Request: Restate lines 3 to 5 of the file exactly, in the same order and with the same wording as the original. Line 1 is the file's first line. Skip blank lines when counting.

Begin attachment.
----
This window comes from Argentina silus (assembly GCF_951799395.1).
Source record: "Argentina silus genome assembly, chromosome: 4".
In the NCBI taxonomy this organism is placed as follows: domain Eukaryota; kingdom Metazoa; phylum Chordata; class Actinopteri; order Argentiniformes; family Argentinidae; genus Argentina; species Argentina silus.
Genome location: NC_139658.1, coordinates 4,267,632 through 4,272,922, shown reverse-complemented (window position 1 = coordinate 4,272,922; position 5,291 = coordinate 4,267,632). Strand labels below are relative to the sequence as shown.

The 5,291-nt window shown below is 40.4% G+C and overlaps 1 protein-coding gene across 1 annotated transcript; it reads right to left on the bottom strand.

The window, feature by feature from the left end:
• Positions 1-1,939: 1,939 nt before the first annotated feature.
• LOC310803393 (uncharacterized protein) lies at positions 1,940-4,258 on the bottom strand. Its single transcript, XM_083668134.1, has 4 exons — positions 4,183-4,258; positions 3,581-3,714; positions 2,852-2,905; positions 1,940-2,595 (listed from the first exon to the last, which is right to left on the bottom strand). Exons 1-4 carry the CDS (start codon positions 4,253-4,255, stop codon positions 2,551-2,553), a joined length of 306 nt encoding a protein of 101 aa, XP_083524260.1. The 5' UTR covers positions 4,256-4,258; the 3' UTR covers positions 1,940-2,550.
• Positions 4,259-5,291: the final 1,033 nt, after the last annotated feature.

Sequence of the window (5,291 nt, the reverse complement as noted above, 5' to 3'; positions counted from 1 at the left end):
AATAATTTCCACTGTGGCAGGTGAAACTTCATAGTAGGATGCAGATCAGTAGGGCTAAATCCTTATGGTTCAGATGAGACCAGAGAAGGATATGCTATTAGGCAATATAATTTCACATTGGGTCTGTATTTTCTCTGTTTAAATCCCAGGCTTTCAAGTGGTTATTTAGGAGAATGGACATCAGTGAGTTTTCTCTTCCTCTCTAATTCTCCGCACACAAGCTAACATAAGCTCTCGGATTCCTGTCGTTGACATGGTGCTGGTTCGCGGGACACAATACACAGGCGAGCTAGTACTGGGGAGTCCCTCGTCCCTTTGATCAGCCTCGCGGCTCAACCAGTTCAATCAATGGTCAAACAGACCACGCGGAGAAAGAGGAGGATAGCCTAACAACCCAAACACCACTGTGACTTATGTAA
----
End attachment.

In the NCBI taxonomy this organism is placed as follows: domain Eukaryota; kingdom Metazoa; phylum Chordata; class Actinopteri; order Argentiniformes; family Argentinidae; genus Argentina; species Argentina silus.
Genome location: NC_139658.1, coordinates 4,267,632 through 4,272,922, shown reverse-complemented (window position 1 = coordinate 4,272,922; position 5,291 = coordinate 4,267,632). Strand labels below are relative to the sequence as shown.

The 5,291-nt window shown below is 40.4% G+C and overlaps 1 protein-coding gene across 1 annotated transcript; it reads right to left on the bottom strand.